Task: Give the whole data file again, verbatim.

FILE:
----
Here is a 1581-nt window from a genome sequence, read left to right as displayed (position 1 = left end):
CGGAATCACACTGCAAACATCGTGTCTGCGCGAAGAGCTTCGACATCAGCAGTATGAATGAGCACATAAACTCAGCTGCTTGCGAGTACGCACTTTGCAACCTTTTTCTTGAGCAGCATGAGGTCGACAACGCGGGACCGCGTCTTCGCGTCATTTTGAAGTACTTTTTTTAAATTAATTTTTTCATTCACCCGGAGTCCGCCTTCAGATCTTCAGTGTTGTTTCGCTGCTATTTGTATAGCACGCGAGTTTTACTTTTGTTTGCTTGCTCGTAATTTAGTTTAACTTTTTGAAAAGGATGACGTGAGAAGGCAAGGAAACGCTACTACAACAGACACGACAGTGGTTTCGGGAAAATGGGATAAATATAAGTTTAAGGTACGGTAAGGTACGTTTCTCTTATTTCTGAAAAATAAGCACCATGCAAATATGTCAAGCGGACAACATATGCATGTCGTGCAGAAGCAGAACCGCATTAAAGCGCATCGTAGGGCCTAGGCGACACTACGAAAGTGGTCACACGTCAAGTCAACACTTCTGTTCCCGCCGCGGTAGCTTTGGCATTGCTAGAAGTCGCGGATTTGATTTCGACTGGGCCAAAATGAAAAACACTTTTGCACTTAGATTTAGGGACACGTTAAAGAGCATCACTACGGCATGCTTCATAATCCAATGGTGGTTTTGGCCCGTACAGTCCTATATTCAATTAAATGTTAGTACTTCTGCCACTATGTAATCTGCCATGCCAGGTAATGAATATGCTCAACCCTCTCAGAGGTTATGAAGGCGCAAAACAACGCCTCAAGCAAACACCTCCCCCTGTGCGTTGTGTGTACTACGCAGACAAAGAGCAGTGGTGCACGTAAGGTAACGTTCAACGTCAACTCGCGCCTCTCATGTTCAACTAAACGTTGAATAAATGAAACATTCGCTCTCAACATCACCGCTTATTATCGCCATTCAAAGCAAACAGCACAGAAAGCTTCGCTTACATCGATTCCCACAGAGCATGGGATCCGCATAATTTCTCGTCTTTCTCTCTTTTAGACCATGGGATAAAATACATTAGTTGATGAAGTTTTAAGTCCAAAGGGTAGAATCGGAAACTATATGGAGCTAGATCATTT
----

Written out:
Here is a 1581-nt window from a genome sequence, read left to right as displayed (position 1 = left end):
CGGAATCACACTGCAAACATCGTGTCTGCGCGAAGAGCTTCGACATCAGCAGTATGAATGAGCACATAAACTCAGCTGCTTGCGAGTACGCACTTTGCAACCTTTTTCTTGAGCAGCATGAGGTCGACAACGCGGGACCGCGTCTTCGCGTCATTTTGAAGTACTTTTTTTAAATTAATTTTTTCATTCACCCGGAGTCCGCCTTCAGATCTTCAGTGTTGTTTCGCTGCTATTTGTATAGCACGCGAGTTTTACTTTTGTTTGCTTGCTCGTAATTTAGTTTAACTTTTTGAAAAGGATGACGTGAGAAGGCAAGGAAACGCTACTACAACAGACACGACAGTGGTTTCGGGAAAATGGGATAAATATAAGTTTAAGGTACGGTAAGGTACGTTTCTCTTATTTCTGAAAAATAAGCACCATGCAAATATGTCAAGCGGACAACATATGCATGTCGTGCAGAAGCAGAACCGCATTAAAGCGCATCGTAGGGCCTAGGCGACACTACGAAAGTGGTCACACGTCAAGTCAACACTTCTGTTCCCGCCGCGGTAGCTTTGGCATTGCTAGAAGTCGCGGATTTGATTTCGACTGGGCCAAAATGAAAAACACTTTTGCACTTAGATTTAGGGACACGTTAAAGAGCATCACTACGGCATGCTTCATAATCCAATGGTGGTTTTGGCCCGTACAGTCCTATATTCAATTAAATGTTAGTACTTCTGCCACTATGTAATCTGCCATGCCAGGTAATGAATATGCTCAACCCTCTCAGAGGTTATGAAGGCGCAAAACAACGCCTCAAGCAAACACCTCCCCCTGTGCGTTGTGTGTACTACGCAGACAAAGAGCAGTGGTGCACGTAAGGTAACGTTCAACGTCAACTCGCGCCTCTCATGTTCAACTAAACGTTGAATAAATGAAACATTCGCTCTCAACATCACCGCTTATTATCGCCATTCAAAGCAAACAGCACAGAAAGCTTCGCTTACATCGATTCCCACAGAGCATGGGATCCGCATAATTTCTCGTCTTTCTCTCTTTTAGACCATGGGATAAAATACATTAGTTGATGAAGTTTTAAGTCCAAAGGGTAGAATCGGAAACTATATGGAGCTAGATCATTT